Another Police Shooting Goes Wrong

I’d like to see a good percentage police patrol vehicles carrying a rifle and someone trained to use it.  In a better world I’d rather see an unarmed police force, but we’re going from bad to worse.  The basic idea is to give officers and the public confidence the right kind of back up can be brought in quickly when nutters of criminal and terrorist varieties kick off.

There’s a sad history of shootings going wrong.  Duggan and Grainer look to be part of this, but so was the awful accident in training that killed Ian Terry.  There is always a price to pay in practical matters.  Many believe we can’t properly arm our police for fears of escalation – but this ignores the stresses of working as a cop, or being innocent participants in some killing spree, without speedy containment.  There is a wider story than the odd sequence of bungles.

The Grauniad has just produced this piece of dross on Grainger – http://www.guardian.co.uk/uk/2012/mar/11/girlfriend-accuses-police-fatal-car-shooting – and much of the problem from Stockwell, through Duggan and on to this concerns utterly false reporting and the lack of ability to state the honest case quickly, for a variety of legal and PR ‘reasons’.  Our sub-judice laws are antiquated and based on silly ideas of what will prejudice a fair trial – as in Leveson and the Akers’ testimony.

Justice delayed is justice denied and we should allow quick and accurate reporting – indeed insist on it – and ensure we have jurors capable of making decisions on evidence in court, rather than turkeys swayed by earlier barking rot in the media or for that matter allowed in court as in Nico Bento and the well-known Irish cases.  The current system encourages gossip and for police and public bodies to engage in secrecy under the claim they have to wait for the day in court.

We don’t know why Grainger or Duggan were shot or even de Menezes.  We do know GMP even killed one of its own in training and along with a catalogue from around the world know officers are ramped up and will make mistakes.  In one incident, a black detective was shot 13 times by his own (he lived).  I was involved in some very farcical activity myself and have no faith a court and jury could understand why a weapon might be wrongly discharged and  what the pressures of not taking a shot can be.  Can one, for instance, shoot a terrorist running away, in order to protect the public in the future?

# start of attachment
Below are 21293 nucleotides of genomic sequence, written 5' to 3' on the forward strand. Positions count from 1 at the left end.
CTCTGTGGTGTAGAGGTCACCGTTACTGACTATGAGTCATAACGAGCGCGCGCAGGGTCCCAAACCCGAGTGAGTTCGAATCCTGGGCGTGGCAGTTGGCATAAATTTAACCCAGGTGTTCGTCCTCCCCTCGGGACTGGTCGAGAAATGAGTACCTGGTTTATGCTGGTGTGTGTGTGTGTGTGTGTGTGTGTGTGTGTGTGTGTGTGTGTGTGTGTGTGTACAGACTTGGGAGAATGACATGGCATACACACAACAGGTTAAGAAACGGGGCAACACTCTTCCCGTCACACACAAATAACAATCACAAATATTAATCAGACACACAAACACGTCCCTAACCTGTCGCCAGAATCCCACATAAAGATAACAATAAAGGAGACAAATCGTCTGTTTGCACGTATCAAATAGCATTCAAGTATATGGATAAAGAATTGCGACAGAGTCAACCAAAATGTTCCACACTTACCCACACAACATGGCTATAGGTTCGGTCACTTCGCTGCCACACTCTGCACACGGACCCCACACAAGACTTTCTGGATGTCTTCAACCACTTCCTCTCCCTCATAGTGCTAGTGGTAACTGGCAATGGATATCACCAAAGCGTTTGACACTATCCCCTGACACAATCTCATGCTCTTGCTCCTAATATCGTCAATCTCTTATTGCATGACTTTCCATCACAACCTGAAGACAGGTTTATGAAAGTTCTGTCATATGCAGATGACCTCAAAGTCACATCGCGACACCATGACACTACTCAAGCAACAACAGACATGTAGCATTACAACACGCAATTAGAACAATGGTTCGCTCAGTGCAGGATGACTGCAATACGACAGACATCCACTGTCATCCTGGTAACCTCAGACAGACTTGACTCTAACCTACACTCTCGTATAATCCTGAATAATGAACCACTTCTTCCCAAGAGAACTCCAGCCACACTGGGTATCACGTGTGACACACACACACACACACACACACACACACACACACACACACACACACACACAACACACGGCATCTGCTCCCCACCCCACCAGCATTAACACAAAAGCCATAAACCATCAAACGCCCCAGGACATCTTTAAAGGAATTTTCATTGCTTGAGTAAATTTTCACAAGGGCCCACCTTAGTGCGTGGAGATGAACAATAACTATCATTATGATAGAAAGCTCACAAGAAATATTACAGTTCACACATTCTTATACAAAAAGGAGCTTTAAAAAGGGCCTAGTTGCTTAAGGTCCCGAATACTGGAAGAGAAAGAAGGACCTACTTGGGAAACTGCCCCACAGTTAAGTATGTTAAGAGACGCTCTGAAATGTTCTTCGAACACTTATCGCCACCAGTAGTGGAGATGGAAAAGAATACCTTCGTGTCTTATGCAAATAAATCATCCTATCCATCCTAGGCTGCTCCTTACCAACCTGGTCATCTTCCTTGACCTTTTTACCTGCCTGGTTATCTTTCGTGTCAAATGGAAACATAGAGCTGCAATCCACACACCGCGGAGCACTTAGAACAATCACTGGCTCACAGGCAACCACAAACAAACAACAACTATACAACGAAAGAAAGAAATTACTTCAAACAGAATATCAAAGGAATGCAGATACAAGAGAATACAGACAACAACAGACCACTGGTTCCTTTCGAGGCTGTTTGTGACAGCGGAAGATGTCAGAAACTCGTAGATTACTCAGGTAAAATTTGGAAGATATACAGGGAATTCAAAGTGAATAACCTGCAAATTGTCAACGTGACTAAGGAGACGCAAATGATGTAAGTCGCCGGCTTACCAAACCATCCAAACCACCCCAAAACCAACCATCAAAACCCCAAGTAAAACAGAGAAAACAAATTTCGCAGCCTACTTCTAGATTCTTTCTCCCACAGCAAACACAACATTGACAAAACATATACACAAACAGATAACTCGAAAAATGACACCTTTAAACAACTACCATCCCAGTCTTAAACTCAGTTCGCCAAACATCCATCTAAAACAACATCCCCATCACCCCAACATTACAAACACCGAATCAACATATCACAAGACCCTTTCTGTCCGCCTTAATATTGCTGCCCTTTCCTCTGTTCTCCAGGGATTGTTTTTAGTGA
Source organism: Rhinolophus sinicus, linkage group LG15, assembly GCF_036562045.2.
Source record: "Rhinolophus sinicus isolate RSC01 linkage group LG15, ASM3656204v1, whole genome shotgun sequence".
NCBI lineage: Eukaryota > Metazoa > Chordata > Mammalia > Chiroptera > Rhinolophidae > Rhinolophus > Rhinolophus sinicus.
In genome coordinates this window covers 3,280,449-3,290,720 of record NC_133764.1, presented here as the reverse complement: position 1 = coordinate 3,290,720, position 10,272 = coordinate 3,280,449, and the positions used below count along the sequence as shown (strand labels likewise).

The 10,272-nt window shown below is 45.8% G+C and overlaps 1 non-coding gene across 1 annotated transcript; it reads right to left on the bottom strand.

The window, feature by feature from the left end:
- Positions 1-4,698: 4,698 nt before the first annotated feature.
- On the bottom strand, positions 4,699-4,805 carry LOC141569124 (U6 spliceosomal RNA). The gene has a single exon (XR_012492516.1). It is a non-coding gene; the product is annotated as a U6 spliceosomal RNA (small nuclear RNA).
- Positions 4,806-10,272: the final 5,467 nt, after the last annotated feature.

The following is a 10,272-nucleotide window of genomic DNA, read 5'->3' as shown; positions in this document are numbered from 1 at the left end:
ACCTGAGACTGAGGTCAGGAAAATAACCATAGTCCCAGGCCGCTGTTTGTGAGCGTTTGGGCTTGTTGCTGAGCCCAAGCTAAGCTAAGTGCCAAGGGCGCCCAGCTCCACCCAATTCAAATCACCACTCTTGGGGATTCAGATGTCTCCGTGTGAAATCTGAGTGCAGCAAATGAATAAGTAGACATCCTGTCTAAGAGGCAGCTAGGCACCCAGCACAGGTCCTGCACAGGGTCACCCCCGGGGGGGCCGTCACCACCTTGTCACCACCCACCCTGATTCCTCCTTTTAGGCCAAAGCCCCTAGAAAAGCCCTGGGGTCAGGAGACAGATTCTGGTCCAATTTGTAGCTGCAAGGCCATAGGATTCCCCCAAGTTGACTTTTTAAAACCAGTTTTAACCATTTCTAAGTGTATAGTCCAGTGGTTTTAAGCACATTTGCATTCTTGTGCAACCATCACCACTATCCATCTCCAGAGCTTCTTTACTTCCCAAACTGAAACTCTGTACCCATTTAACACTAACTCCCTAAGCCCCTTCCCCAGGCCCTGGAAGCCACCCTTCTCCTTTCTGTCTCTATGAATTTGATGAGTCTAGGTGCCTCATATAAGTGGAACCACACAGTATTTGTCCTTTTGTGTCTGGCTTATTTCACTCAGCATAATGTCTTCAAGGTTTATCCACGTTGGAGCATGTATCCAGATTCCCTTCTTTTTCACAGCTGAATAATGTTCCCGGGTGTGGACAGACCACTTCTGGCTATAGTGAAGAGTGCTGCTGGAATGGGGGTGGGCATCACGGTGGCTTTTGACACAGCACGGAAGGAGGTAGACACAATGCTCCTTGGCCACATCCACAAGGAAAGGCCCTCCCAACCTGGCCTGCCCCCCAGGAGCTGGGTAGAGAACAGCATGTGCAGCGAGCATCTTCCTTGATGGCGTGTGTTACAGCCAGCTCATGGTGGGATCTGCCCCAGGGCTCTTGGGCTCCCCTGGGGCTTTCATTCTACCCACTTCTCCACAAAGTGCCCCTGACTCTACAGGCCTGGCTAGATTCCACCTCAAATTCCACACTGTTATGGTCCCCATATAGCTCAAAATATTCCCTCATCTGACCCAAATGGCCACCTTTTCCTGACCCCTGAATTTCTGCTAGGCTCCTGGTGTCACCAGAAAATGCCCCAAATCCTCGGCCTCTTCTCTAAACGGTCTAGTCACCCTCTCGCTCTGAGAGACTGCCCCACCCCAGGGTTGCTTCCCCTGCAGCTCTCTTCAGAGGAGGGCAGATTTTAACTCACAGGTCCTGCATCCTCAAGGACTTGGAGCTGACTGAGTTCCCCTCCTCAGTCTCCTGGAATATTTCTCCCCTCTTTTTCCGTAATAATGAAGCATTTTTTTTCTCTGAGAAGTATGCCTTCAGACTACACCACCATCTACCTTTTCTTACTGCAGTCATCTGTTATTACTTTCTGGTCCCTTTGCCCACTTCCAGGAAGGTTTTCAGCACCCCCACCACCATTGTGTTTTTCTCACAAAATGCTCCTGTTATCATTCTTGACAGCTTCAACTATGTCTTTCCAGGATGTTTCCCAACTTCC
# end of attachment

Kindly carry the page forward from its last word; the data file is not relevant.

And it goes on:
Our laws need bringing up to speed in a number of areas to include the necessity of quick statements of facts within days of incidents that cannot be ruled as  prejudicing future trials.  The trials of the Birmingham Six and Guildford Four were clearly prejudiced by Irish hysteria and god knows what happened in the Bento case  in which judge and jury were convinced by claptrap expert non-evidence.  This had nothing to do with the press reporting facts in an early delivery of what the prosecution case was.

If Grainger has survived, could he possibly face a fair trial given his record has been made public?  Can the others arrested given we know this was a suspected armed robbery?  The answer is ‘yes’ – and so can various journalist managers after Akers.  There either is evidence or not.  That many people have no clue what evidence is and believe gossip, religion and other rot is always a matter for a court – sadly our courts aren’t particularly good at determining evidence themselves, with judges who would  struggle with O level chemistry poncing on about which forensic evidence to believe.  Denning called utterly crap evidence good against known standards and he is hardly alone.

My contention is our cops are being put through fear on a regular basis that wouldn’t be there if we had a more honest system and could trust to wider firearms issue.  In the way of this is the fear of telling the truth quickly when something goes wrong, including the ludicrous story of shouting ‘armed police’ at Stockwell and the branding of at least 17 witnesses as muppets incapable of hearing it — when the obvious need was for quick shooting to prevent a terrorist pushing the button rather than giving him reason to do so – except he was just an innocent man hyped by a trail of incompetence into what he was not in the shooters’ minds.  The focus on the shooter is a mistake and full of gossip-based idiocy.  We need a very different debate.

 

 

Advertisements

2 thoughts on “Another Police Shooting Goes Wrong

  1. That bit about the armed police’s challenge at Stockwell has never sat right with me, because I cannot see that they had any reason to lie about having made it…

    The shooting wasn’t their fault. Lying about the circumstances most certainly was.

  2. I hope I’d have been able not to shoot – I didn’t once when ordered in a situation ‘gone clown’ – but had I done so I would not have shouted any warning if I’d believed I was killing a bomber. Lance corporal Clegg was jailed in NI for shooting at a stolen car, allegedly after it had gone past him at a roadblock. It eventually emerged the prosecution couldn’t even prove it was his bullet that killed one of the occupants (who were fair game in my view anyway). We haven’t even got the law straight.

Leave a Reply

Fill in your details below or click an icon to log in:

WordPress.com Logo

You are commenting using your WordPress.com account. Log Out / Change )

Twitter picture

You are commenting using your Twitter account. Log Out / Change )

Facebook photo

You are commenting using your Facebook account. Log Out / Change )

Google+ photo

You are commenting using your Google+ account. Log Out / Change )

Connecting to %s